The US Food and Drug Administration (FDA) has approved phenylephrine and ketorolac injection (Omidria, Omeros Corporation) 1%/3% for use during cataract surgery or intraocular lens replacement (ILR), according to a company statement.
The drug prevents intraoperative miosis (pupil constriction) and reduces postoperative pain.
Omidria is a proprietary combination of a pupil-dilating agent (phenylephrine) and an anti-inflammatory agent (ketorolac) that is added to the standard irrigating solution used during cataract surgery and other ILR procedures, including refractive lens exchange. Collectively, these surgical procedures are the most common surgical procedures performed in the United States (almost 4 million annually).
The drug is the only such product approved by the FDA.
"Omidria is an important advance in cataract and lens replacement surgery," Richard L. Lindstrom, MD, adjunct clinical professor emeritus at the University of Minnesota's Department of Ophthalmology in Minneapolis and past president of both the American Society of Cataract and Refractive Surgeons and the International Society of Refractive Surgery, said in the company statement. "Miosis and postoperative pain are frequent and largely unpredictable, and their occurrence can make the procedure more difficult for the surgeon and unpleasant postoperatively for the patient. While not changing their surgical routine, the use of Omidria will better allow ophthalmic surgeons to control the operative experience and, I expect, will improve surgical outcomes."
The decision follows a review of data from pivotal trials in which all patients were given standard pupil-dilating and anesthetic agents before surgery. Patients who received the drug experienced statistically significant and clinically meaningful improvement in miosis prevention and postoperative pain reduction relative to placebo.
Ocular adverse reactions in the studies occurred at 2% to 24% and were similar between the treatment groups and the placebo groups; they included eye irritation, posterior capsule opacification, increased intraocular pressure, and anterior chamber inflammation. Systemic exposure of phenylephrine may cause elevated blood pressure. The drug must be diluted before use and is not approved for use in children.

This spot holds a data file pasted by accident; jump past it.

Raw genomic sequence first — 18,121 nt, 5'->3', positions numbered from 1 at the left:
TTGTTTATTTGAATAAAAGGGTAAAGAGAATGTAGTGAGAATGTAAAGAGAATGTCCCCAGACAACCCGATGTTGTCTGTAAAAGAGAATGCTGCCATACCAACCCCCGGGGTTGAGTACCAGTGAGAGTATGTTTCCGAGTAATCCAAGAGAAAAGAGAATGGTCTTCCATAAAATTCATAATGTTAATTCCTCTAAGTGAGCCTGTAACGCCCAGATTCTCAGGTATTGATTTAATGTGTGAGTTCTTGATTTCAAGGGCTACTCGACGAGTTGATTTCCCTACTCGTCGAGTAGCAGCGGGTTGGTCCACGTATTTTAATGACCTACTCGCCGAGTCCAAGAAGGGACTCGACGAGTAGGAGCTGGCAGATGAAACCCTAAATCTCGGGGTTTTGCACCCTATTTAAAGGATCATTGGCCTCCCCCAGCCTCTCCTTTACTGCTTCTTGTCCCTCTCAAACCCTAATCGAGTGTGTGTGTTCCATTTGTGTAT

"The approval and near-term market launch of Omidria could not come at a better time," Eric B. Donnenfeld, MD, clinical professor of ophthalmology at New York University, Rockville Center, New York, and immediate-past president of the American Society of Cataract and Refractive Surgery said in the company statement. "With increasingly restrictive regulations around compounding, surgeons are looking for a safe and effective FDA-approved product to improve surgical outcomes by maintaining pupil dilation during lens replacement surgery and that quickly resolves postoperatively, potentially allowing faster recovery of vision. In addition, the anti-inflammatory ketorolac in Omidria could reduce the need for preoperative [nonsteroidal anti-inflammatory drugs]."
The company has no postmarketing requirements except for those in place for studies among pediatric patients, which, if successfully completed, mean that the drug will be eligible for an additional 6 months of marketing exclusivity in the United States.
Omeros expects to launch the drug in the United States in late summer/early fall 2014.
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Cite this: FDA Approves Omidria for Cataract Surgery, Lens Replacement - Medscape - Jun 02, 2014.